Do you prefer e-mail correspondence or phone conversations?

I caught a salesperson in a lie. They had all sorts of people backing them up and trying to make me out to be the liar. Then I forwarded all parties the e-mail with the lies and requested apologies from all involved.
Since they didn't feel they needed to apologize for being liars nor calling me a liar, I thought it was only fair to forward the invoice where I spent over $10,000 with a competitor because they are dishonest and I can't do business with dishonest people.
Had it all been done on the phone, it would have been a case of he said vs. she said, but I like everything in writing. Paper in the old days, e-mail today.
Do you think the vendor I caught in a lie feels bad about losing a $10,000 sale? That probably would be the kind of sale they only get once a year. Not only did they lose the large sale, but they lost countless small sales I make on a regular basis. This is why i will not do business on the phone or if it is in person, I still get it in writing, because I have yet to find a salesperson with much integrity.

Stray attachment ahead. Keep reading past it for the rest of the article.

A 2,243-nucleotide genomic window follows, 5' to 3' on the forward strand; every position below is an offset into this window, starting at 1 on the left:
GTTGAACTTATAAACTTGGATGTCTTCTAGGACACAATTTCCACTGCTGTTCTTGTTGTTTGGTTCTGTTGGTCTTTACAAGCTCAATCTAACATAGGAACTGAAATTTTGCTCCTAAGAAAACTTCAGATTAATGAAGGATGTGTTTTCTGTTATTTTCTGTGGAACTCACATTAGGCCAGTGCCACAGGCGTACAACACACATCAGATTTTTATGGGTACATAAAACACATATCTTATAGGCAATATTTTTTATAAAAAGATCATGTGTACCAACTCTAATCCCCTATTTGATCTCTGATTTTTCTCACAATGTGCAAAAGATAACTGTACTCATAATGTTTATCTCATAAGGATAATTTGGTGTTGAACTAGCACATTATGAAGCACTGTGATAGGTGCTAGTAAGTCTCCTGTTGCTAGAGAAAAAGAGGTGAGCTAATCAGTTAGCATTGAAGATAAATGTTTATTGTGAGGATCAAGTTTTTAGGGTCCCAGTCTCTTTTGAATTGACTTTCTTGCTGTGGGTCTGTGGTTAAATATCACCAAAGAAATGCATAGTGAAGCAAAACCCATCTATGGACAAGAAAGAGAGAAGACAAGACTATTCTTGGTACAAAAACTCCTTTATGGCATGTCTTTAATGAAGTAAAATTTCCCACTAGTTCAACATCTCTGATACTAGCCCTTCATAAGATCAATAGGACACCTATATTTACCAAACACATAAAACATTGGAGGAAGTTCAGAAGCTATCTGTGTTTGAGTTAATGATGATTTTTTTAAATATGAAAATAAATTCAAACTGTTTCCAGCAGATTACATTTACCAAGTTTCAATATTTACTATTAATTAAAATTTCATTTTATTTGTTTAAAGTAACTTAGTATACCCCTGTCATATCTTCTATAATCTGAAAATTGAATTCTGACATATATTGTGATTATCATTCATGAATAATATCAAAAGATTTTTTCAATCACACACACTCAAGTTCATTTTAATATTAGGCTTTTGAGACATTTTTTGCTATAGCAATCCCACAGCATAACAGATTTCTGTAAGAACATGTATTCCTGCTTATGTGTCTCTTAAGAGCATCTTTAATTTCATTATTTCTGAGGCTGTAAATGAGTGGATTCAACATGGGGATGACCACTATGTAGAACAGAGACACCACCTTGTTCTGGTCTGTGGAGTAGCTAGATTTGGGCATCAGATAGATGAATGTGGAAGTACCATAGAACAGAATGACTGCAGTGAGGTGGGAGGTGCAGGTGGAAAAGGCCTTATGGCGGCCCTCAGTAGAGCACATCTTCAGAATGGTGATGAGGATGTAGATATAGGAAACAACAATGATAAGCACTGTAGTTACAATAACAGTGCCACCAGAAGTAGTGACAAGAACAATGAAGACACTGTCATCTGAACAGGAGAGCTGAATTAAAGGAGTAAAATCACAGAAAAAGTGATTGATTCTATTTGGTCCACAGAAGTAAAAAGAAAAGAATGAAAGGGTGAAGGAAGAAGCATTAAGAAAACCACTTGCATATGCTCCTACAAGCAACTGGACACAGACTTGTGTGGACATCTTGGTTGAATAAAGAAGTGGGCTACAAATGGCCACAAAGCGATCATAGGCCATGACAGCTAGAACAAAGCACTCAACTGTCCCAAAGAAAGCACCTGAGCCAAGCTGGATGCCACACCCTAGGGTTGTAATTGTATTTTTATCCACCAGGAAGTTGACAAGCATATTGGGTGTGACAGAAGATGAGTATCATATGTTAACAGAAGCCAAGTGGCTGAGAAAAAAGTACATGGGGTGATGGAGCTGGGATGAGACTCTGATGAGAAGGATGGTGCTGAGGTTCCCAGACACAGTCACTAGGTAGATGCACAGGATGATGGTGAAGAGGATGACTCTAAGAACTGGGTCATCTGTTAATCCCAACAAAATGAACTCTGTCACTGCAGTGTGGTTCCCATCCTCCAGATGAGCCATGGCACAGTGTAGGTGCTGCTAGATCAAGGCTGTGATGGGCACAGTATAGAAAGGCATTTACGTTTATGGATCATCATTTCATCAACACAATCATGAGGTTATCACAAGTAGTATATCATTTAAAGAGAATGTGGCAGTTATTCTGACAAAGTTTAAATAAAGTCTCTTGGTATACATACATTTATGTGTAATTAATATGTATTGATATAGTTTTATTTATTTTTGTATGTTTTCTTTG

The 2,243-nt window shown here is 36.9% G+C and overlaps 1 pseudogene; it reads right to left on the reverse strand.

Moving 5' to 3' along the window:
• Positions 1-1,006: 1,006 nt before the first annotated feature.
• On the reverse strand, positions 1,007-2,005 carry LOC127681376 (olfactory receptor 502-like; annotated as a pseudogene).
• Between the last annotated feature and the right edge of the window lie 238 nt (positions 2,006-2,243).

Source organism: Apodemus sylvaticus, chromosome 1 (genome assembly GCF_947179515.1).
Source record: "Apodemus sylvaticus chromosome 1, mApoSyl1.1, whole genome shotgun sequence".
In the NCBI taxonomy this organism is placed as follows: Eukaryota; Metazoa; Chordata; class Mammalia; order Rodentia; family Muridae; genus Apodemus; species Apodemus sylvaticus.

1 year ago - 1 answers

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I prefer email when it involves any discussion of duties or obligations.

Many people do not realize that an email is a "written document" that can contain an "electronic signature" (i.e., their name typed at the bottom) that can be used as evidence of an enforceable contract.

Note also that rubbing their noses in their mistake was probably not "productive" for anyone. You can simply take your business elsewhere and leave them wondering why you never came back... Now you may have made them jealous of their competitor who "stole their customer".

1 year ago